Paulie Malignaggi

It’s a really emotional fight. You want to be king of Brooklyn. It’s the kind of fight you get up for because there are a lot big fights in your career but there is a lot of extra emotion being able to represent your borough and being able to be the king of Brooklyn. I know I have what it takes to be a world class fighter; I know what it takes to get back to the top. Winning a fight like this and getting myself a chance to get another world championship in my career is something I don’t doubt

Q- Lem Satterfield- Zab- Paulie told me about a time when you coached him as an amateur. He said he lost the fight but he’s always looked up to you. Do you remember that and do you remember what you thought of him as a fighter back then?

Zab Judah

I thought he won that fight, from my recollection. Even back then as an amateur he had a heart, he was gutsy. He came out, he was very scrappy. I recall that, yeah, we kind of pulled out a lot of champions that year. So yeah, I think that Paulie did win the fight that year.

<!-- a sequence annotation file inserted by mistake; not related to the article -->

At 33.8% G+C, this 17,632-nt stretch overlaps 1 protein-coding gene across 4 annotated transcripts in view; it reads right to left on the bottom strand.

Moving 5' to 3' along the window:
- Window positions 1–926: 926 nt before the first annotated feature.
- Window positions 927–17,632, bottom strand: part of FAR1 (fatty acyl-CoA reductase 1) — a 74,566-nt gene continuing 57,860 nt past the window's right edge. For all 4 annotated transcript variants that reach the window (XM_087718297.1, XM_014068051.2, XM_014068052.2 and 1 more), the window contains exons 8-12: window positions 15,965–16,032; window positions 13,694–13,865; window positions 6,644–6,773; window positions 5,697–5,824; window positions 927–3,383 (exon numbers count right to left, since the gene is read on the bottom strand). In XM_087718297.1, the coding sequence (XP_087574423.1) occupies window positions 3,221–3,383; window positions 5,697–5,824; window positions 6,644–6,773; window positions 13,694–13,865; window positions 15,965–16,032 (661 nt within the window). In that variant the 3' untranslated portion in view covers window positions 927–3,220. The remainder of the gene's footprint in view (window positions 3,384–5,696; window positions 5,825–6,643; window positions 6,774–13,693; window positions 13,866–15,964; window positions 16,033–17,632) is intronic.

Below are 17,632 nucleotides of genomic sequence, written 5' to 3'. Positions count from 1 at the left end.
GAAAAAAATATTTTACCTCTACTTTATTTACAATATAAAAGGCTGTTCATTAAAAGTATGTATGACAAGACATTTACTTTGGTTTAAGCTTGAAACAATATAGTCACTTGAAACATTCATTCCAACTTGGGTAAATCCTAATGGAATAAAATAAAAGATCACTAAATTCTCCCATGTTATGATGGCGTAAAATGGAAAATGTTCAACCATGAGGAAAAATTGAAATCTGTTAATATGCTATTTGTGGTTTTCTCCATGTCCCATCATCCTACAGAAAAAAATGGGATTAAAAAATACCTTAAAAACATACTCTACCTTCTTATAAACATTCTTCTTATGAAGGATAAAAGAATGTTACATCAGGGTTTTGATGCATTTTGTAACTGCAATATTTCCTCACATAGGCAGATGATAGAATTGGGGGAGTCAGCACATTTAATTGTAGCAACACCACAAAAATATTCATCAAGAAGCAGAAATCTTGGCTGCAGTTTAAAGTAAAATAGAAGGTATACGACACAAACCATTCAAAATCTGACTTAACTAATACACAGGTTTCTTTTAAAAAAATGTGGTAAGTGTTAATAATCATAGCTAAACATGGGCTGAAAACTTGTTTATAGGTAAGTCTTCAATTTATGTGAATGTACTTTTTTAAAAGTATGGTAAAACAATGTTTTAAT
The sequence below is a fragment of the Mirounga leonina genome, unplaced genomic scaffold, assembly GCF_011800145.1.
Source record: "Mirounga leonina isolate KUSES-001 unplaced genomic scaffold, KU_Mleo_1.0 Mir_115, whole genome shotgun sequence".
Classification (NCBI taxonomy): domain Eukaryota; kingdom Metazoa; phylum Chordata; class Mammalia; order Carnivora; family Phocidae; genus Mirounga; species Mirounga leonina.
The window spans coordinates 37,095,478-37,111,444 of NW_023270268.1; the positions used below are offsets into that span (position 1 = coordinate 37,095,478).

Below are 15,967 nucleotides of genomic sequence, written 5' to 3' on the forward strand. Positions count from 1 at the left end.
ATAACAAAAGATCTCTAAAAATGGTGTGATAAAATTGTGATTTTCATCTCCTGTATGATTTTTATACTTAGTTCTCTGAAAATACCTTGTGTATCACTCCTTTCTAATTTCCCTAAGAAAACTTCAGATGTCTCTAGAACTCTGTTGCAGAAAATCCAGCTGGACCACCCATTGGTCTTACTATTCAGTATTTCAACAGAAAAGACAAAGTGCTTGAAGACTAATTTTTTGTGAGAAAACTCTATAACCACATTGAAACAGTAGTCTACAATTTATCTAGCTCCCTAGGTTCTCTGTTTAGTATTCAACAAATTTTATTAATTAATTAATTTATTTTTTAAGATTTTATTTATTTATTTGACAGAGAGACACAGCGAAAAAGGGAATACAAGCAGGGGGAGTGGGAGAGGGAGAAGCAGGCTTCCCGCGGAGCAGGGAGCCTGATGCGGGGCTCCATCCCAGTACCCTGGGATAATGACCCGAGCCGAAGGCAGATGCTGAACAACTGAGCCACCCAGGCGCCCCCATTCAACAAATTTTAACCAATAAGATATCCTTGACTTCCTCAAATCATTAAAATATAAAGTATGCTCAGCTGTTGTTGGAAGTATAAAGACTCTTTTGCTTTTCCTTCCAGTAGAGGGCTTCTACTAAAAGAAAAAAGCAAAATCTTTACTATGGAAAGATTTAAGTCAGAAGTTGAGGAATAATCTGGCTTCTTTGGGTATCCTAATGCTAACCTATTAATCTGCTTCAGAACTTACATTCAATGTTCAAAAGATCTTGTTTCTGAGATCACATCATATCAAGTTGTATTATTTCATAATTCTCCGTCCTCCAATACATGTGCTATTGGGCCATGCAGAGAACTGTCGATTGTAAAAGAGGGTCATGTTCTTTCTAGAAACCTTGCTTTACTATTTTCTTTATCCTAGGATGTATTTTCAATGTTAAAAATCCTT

Paulie Malignaggi

I didn’t win that fight but I lost to a big rival of mine. But we won the team trophy. Zab was the team coach and we won the team trophy at the Empire State Games.

Q- Lem- Obviously you guys fought at the highest level both at 140 pounds and 147 pounds. At what point do you think you were at the absolute best in your career?

Zab Judah

I would probably say my Mickey Ward fight. I was 15-0 and I was highly motivated. That was one training camp I remember Ronnie Shields and my dad – we had a tough training camp. I was only 15-0, I remember taking on Mickey Ward and he had like 34 or something fights. He was known as a killer at that time, he was stopping guys with body shots. Everyone was like, ‘Zab that’s not a fight you should take, it’s going to mess your career up.’ And we went in there and we trained very hard, we had a dog camp and went in there and won the fight.